Prison System

Enforcing laws created by the state (or, with a Direct Democracy, the people) is an indisputable, essential role of the state. How can this service be performed without creating a financial burden on the people? Critics of big government often point out that, without profit motivation, bureaucracies do a poor job of running programs efficiently. But the privatization of the prison system has triggered a boom in the prison industry. Incarceration has increased 500% in 40 years.  2.2 million people are currently in jail/prison. The cost incarceration can be as high as the cost of a university education. Recidivism rates remain high.

Half the inmates in Federal prison are in for drug offenses. Street crimes tend to be punished at a higher rate than white-collar crime, corporate crime, and environmental crime, even though these crimes can do significant damage to overall community health and wealth. Instead of incarcerating non-violent offenders, requiring them to perform community service could help bring about restorative justice. Eliminating incarceration as punishment for victimless and non-violent crimes would reduce the prison population considerably. (The increase in treatment facilities for criminally insane or for drug users has not addressed the problem. Many claim these centers are rebranded versions of the Prison Industrial Complex.)

Today, some prisoners labor for for-profit companies as part of their punishment. This form of slavery, some claim, is permitted under the 13th Amendment, which states, “Neither slavery nor involuntary servitude, except as a punishment for crime whereof the party shall have been duly convicted, shall exist within the United States, or any place subject to their jurisdiction.” Critics of penal slavery note that only the people/state should benefit from penal labor, not private individuals or corporations. Furthermore, cheap prison labor should not put other workers out of a job. Instead of doing low-paid work for for-profit corporations, Inmates might work on farms to produce their own food, or food for the poor, for example, but not food or products to be sold at Starbucks or McDonald’s. Appliance repair and recycling work helps reduce the amount of garbage added to landfills every year.  There are a number of industries, like repair and recycling, that are valuable to society that have disappeared because they are not profitable. Inmates and those performing community service might required to do work that will improve their own communities.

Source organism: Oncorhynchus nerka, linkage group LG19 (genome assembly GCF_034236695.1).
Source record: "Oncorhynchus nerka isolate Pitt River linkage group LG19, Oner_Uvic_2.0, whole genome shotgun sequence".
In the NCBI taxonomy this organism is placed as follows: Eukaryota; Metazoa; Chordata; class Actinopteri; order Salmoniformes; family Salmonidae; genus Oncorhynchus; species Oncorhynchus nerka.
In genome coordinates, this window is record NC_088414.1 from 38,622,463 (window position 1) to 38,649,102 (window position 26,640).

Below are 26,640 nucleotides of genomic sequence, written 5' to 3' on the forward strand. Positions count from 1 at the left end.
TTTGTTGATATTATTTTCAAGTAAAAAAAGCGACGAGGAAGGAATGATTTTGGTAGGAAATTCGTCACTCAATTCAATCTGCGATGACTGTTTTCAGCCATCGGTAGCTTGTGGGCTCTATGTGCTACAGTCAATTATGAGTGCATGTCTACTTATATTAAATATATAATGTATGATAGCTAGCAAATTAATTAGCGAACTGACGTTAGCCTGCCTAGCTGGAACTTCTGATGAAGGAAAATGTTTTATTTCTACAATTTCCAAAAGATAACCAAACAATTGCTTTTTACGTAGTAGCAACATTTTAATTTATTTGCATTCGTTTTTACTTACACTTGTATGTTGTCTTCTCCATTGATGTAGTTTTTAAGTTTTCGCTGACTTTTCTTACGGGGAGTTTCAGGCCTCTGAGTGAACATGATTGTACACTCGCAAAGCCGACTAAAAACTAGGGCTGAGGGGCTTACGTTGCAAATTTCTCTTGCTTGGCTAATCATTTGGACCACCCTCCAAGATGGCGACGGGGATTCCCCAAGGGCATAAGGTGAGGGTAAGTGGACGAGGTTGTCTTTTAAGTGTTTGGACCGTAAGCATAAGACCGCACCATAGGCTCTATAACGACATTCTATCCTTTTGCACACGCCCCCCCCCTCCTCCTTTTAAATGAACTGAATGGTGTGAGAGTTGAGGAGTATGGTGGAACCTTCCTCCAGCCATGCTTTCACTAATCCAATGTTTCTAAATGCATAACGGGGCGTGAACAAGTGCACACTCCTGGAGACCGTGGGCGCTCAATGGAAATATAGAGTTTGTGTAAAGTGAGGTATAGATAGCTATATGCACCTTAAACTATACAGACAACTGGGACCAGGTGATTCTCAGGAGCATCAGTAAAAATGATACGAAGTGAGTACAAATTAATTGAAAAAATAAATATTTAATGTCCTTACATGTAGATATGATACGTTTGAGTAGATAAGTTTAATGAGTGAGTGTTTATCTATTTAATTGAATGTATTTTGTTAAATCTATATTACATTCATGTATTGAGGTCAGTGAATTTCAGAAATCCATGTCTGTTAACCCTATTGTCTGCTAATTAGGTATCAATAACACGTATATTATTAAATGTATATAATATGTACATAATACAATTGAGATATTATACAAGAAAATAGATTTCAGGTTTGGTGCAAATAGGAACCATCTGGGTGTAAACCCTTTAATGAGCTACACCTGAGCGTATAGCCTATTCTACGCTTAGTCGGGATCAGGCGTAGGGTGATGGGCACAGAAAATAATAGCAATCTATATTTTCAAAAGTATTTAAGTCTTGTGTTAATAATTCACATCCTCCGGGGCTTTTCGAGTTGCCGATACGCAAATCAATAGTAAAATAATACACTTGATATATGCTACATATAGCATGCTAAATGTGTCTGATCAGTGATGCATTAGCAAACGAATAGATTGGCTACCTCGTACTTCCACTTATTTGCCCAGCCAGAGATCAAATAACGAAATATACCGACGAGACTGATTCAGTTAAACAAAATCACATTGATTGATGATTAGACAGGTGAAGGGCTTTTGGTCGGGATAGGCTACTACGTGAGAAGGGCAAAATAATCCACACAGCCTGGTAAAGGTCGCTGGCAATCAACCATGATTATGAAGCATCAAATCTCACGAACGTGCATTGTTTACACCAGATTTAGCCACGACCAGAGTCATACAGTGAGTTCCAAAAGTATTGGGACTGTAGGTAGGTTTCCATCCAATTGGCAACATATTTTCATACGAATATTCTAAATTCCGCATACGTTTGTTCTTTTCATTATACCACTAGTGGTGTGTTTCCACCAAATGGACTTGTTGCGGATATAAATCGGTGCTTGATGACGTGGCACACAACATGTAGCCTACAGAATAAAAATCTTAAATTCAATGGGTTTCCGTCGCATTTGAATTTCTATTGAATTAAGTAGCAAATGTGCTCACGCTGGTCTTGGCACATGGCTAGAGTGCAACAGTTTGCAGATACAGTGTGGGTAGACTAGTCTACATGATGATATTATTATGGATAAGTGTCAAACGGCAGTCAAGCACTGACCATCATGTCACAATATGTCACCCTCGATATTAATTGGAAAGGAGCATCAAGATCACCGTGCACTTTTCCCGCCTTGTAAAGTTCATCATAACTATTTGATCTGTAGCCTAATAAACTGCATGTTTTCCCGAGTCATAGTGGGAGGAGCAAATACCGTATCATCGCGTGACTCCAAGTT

3 Comments Add yours

  1. Peter Dent says:

    Having a judicial and incarceration system is a vital part of keeping a country running. Currently, the US prison system has not proved itself to be the ideal machine.Typically, prisons don’t provide much rehabilitation, and the prisoners become unproductive, and aren’t really rehabilitated. Punishments have also been called cruel and unusual, such as solitary confinement. Prisons also sell their inmates as slave labor to private companies for cheap, giving the prisoners a measly fraction of the wage. So what are some alternatives?

    Community service is currently employed but only in small instances. A larger scale use would mean improving neighborhoods and giving back to communities that they might have done harm to from their offense. Building/repairing roads, general cleanup, maintain state vehicles, etc. Violent criminals may still preform duties, but only those that can be done inside prison walls.

    Often when criminals get out of prison, they don’t really know what to do with themselves. Teaching a trade to inmates would make them less likely to commit a crime again and build character. Additional education and exercise would be good as well, making the prisoners spend their time bettering themselves.

    Penal colonies were employed by the British Empire as a quick and easy punishment for all. Whether you were a serial killer or a petty thief, you would get shipped off to Australia and never seen again. A modern penal colony would not be as crude. A large area surrounded by walls, with guards on standby, would contain housing and necessary tools to raise crops and maintain buildings. Prisoners would have to work together in order to grow food and stay alive. While this may seem a bit extravagant and sci fi, a penal colony could provide a cheap way to effectively rehabilitate criminals.

    These three ideas, or a combination of them, would be a much more humane, effective form of punishment. Community service, if applied on a large scale would give back to the neighborhood. Teaching a trade would give offenders a more viable option than crime after they get out, and a colony would be a simple, character building method to teach criminals how to behave in a structured society. These forms of punishment, as anyone can see, are by far better than sewing underwear for Victoria’s Secret.


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